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Too big to run? Analysing the impact of enlargement on the speed of EU decision-making

Author

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  • Robin Hertz

    (ETH Zürich, Switzerland, robin.hertz@eup.gess.ethz.ch)

  • Dirk Leuffen

    (University of Konstanz, Germany)

Abstract

The article analyses how enlargements affect the speed of European Union (EU) decision-making. In line with rationalist theories of group choice, we argue that enlargements increase the costs of organizing decisions, i.e. transaction costs. Increasing transaction costs, in turn, slow down EU law-making. We test this theory by estimating Cox regression models that incorporate time-varying covariates on all directives, regulations and decisions submitted by the European Commission between 1976 and 2006. In contrast to previous analyses, we show that an increase in group size indeed slows down EU law-making.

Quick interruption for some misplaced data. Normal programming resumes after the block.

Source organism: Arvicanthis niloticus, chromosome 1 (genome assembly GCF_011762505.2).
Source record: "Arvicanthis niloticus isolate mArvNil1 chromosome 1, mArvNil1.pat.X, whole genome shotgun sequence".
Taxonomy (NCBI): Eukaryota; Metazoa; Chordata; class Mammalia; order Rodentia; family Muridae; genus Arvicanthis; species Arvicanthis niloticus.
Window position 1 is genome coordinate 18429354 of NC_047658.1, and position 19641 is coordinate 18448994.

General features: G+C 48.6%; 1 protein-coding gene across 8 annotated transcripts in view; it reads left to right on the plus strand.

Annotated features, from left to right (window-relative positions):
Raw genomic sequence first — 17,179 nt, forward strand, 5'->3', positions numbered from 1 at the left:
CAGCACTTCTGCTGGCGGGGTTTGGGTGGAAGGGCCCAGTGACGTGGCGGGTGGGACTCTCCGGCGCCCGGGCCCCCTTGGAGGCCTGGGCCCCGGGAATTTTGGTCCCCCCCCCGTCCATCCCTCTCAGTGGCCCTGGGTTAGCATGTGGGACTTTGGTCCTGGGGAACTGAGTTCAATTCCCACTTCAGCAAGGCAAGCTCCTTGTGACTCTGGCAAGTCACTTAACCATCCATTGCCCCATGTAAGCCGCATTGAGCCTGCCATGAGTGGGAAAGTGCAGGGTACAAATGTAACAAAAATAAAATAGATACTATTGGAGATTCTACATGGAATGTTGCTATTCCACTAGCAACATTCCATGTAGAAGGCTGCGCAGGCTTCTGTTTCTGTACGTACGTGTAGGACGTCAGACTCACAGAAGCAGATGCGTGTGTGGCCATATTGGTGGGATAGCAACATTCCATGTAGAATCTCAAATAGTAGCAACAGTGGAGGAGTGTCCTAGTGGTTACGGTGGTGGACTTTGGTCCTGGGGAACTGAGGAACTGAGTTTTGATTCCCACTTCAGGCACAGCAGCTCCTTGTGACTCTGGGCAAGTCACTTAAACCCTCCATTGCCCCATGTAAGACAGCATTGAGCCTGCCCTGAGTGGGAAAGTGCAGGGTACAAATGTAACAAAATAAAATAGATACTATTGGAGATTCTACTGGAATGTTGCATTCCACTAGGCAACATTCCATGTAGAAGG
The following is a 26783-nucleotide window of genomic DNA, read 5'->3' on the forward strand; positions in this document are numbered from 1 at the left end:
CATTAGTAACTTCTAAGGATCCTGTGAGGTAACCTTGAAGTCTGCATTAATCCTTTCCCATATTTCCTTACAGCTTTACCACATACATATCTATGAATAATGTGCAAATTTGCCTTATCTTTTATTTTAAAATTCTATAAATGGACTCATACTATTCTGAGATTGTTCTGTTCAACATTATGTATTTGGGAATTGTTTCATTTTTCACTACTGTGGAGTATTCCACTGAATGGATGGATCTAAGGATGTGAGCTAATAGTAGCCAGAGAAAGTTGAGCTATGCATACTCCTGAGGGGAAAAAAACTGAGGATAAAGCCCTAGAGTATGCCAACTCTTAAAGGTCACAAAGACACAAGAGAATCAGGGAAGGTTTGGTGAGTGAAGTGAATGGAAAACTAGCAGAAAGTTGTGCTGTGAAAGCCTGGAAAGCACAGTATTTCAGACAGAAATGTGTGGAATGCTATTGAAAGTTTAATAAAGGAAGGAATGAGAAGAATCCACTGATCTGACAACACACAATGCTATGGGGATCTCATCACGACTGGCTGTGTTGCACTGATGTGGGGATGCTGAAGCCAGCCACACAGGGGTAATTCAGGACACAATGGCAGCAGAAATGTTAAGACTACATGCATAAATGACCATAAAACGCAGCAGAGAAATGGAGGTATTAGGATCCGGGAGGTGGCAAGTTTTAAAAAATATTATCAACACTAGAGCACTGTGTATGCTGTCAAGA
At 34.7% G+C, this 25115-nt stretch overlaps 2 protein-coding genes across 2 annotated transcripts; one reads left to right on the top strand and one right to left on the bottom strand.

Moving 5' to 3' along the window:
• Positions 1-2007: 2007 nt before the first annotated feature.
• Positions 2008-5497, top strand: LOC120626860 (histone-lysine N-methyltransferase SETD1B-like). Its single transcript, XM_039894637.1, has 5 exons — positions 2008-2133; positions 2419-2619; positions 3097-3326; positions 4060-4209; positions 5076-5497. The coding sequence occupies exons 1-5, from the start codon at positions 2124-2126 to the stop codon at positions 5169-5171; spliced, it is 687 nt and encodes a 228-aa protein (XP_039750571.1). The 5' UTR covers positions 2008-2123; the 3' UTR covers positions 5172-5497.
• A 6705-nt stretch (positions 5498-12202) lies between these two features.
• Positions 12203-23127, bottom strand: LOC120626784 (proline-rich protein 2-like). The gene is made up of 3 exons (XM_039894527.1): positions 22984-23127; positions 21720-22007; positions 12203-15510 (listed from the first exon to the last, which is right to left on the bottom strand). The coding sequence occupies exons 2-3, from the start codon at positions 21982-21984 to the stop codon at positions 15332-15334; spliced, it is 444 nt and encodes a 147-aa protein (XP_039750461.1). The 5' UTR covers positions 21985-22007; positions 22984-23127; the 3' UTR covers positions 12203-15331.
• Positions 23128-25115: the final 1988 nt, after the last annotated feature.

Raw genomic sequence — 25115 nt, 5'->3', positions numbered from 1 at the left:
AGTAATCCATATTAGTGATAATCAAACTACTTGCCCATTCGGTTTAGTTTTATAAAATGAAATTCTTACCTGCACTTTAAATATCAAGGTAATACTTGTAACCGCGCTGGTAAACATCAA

Suggested Citation

  • Robin Hertz & Dirk Leuffen, 2011. "Too big to run? Analysing the impact of enlargement on the speed of EU decision-making," European Union Politics, , vol. 12(2), pages 193-215, June.
  • Handle: RePEc:sae:eeupol:v:12:y:2011:i:2:p:193-215
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    Cited by:

    1. Christina J. Schneider & Johannes Urpelainen, 2014. "Partisan Heterogeneity and International Cooperation," Journal of Conflict Resolution, Peace Science Society (International), vol. 58(1), pages 120-142, February.
    2. Jørgen Bølstad & James P. Cross, 2016. "Abstract," Journal of Common Market Studies, Wiley Blackwell, vol. 54(4), pages 793-808, July.

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